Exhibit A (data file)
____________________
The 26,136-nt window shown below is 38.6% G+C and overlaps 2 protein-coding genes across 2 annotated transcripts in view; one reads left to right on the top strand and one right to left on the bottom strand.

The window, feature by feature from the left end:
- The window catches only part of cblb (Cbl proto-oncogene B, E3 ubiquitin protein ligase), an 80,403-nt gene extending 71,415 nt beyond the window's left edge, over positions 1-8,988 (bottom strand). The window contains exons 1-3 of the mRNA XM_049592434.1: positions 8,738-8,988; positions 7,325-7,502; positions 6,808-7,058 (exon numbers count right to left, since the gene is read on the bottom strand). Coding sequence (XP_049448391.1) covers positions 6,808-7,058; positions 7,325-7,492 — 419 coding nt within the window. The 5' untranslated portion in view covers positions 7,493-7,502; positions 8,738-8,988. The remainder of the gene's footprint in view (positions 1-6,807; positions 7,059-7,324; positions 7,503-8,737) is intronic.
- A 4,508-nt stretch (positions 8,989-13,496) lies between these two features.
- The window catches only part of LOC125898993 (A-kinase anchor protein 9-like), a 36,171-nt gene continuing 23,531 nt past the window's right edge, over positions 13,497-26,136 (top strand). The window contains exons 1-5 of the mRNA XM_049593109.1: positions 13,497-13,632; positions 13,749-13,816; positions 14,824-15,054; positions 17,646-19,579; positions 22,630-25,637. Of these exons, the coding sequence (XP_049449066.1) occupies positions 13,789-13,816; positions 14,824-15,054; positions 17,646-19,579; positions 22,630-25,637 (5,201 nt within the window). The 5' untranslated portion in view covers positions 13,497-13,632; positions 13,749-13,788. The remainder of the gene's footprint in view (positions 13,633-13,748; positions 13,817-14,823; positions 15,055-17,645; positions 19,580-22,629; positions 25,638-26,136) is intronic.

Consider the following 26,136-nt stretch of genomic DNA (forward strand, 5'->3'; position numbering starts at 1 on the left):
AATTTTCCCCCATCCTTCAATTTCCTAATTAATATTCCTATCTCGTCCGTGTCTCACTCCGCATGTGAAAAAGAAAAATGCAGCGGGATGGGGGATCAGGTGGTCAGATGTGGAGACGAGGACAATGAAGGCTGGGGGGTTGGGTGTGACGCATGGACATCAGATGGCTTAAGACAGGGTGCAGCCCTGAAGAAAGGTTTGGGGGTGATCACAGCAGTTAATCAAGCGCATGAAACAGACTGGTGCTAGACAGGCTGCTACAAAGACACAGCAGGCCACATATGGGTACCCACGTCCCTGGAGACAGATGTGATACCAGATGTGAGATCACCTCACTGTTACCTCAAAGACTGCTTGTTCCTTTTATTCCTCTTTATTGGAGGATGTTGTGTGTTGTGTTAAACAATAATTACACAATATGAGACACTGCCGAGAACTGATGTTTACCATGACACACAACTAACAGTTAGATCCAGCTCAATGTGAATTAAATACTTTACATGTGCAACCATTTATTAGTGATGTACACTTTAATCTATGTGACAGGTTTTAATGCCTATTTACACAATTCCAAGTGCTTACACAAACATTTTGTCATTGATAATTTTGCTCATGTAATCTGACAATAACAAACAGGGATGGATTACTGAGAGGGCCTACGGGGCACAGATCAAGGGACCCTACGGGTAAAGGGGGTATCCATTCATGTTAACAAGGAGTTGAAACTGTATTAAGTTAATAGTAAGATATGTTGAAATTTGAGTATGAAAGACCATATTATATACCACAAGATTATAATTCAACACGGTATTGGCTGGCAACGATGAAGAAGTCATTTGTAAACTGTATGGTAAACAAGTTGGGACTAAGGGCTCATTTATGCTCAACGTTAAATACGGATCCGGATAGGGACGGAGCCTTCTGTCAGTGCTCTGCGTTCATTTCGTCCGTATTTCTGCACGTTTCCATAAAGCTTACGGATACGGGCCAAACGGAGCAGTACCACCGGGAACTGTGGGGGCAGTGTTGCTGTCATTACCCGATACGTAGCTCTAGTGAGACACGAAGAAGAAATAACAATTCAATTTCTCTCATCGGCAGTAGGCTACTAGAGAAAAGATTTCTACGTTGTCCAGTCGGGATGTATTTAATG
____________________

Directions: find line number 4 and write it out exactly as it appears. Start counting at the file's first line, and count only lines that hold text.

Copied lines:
- A 4,508-nt stretch (positions 8,989-13,496) lies between these two features.